More than half of studies testing anticancer drugs against each other have rules about dose modification and myeloid growth factors that favor the experimental drug arm, a new analysis suggests.
This kind of "unfair" or "unequal" trial design leaves open the question of whether the new drugs are truly superior to the older ones or if the outcomes are due to more aggressive dosing or growth factor support, the investigators say.
In other words, some trials may be "rigged" in a way where the new therapy appears more effective, first author Timothée Olivier, MD, Geneva University Hospital, Switzerland, and University of California San Francisco (UCSF), told Medscape Medical News. "We found it sobering that this practice is so common."
Olivier, along with UCSF coinvestigators Alyson Haslam, PhD, and Vinay Prasad, MD, MPH, report their findings in the European Journal of Cancer.
When testing new cancer agents, different drug modification rules or growth factor support guidance may affect the results of randomized controlled trials (RCTs).
For the current study, Olivier and colleagues performed a cross-sectional analysis of all 62 head-to-head registration RCTs of anticancer drugs in the advanced or metastatic setting that led to US Food and Drug Administration (FDA) approval between 2009 and 2021.
The authors compared dose modification rules or myeloid growth factor recommendations in the study arms, and assessed potential imbalances in drug modification rules, myeloid growth factor recommendations, or both.
The team discovered that 40 of the 62 trials (65%) had unequal rules for dose medication, granulocyte colony-stimulating factor (G-CSF) use, or both.
Six trials (10%) had rules favoring the control arm, while 34 (55%) had rules favoring the experimental arm. Among these, 50% had unequal drug modification rules, 41% had unequal G-CSF rules, and 9% had both.
For example, the authors pointed to the KEYNOTE-042 trial, which compared first-line pembrolizumab versus platinum-based chemotherapy for advanced or metastatic non-small cell lung cancers. Patients in the control group did not receive prophylactic G-CSF, which may have led to worse toxicity or worse outcomes overall. In addition, the researchers noted, some trials may be designed to push dose intensity only in the experimental arm.
"Of course, many of these agents are highly active and life prolonging and might have still yielded superior outcomes even if rules were equal; however, the existing literature does not tell us which drugs are better compounds and which drugs succeeded merely because of greater dose intensity," the authors write.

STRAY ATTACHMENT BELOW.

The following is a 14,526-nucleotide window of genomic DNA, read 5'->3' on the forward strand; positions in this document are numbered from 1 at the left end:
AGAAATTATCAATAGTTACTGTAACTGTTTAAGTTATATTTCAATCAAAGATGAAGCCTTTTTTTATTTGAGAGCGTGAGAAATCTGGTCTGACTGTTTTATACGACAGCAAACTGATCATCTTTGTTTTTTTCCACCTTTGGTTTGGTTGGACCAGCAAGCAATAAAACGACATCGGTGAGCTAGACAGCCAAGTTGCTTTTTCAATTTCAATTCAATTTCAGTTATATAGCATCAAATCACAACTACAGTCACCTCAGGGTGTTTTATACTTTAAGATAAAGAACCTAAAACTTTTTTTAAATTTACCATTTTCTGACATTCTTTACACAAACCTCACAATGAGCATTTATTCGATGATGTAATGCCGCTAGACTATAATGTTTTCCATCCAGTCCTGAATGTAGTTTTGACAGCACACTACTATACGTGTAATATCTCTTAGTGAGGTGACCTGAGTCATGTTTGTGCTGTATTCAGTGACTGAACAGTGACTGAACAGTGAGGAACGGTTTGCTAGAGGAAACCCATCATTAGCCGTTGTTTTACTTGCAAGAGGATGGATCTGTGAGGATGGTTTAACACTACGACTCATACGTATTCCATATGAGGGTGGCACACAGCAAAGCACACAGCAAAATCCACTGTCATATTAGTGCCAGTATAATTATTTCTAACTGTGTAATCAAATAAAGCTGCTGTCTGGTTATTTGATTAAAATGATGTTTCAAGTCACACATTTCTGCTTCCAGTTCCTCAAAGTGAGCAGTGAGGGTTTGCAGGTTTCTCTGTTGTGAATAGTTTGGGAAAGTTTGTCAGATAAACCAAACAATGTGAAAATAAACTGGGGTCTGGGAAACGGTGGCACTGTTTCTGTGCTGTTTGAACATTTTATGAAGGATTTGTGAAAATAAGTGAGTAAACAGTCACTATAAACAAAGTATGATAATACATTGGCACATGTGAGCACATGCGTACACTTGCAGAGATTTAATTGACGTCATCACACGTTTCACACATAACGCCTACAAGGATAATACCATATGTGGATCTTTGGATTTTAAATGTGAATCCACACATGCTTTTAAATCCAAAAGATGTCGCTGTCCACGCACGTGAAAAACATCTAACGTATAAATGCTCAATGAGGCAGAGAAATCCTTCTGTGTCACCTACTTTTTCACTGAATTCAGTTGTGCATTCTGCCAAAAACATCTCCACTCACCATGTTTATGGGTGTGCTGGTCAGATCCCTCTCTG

Overall, the results of this analysis are "highly concerning," Olivier said. When investigating the effect of a new drug, "you don't want to have a false sense of a drug's effect because of other factors not directly related to the drug's efficacy."
Is There a Fix?
Olivier said that the fact that most registration trials are industry-sponsored is likely the primary reason for these findings.
"Industry-sponsored trials may be designed so that the new drug has the best chance to get the largest 'win' because this means more market share and more profit for the company that manufactures the drug," Olivier noted.
The drug industry runs on a business model that "naturally aims to gain more market share and more profit," he said. And "it is the role and duty of regulators to reconcile industry incentives with the patients' best interests." However, he noted, accumulating data show regulators are failing to do so.
Addressing this problem will likely take buy-in from multiple stakeholders.
Awareness of the problem is a first step and understanding the influence of commercial incentives in drug development is key as well, Olivier said.
Institutional review board and drug regulators could systematically evaluate drug dosing modification and supportive medication rules before a trial gets under way. Regulators could also incentivize companies to implement balanced rules between arms by not granting drug approval based on trials suffering from such flaws.
However, enforcing this level of oversight may be challenging, and potential conflicts of interest remain prevalent. For instance, a recent study from coauthor Prasad found that when hematology-oncology medical reviewers working at the FDA leave the agency more than half end up working or consulting for the pharmaceutical industry.
"Financial conflict of interest is present at many levels of drug development," Olivier said.
Eur J Cancer. Published online July 10, 2022. Full text
The study was funded by Arnold Ventures LLC, through a grant paid to UCSF. Olivier and Haslam have no relevant financial relationships. Prasad receives royalties from Arnold Ventures.
Lead image: iStock/Getty Images
Medscape Medical News © 2022
Cite this: Are Head-to-Head Cancer Drug Trials 'Rigged'? - Medscape - Jul 26, 2022.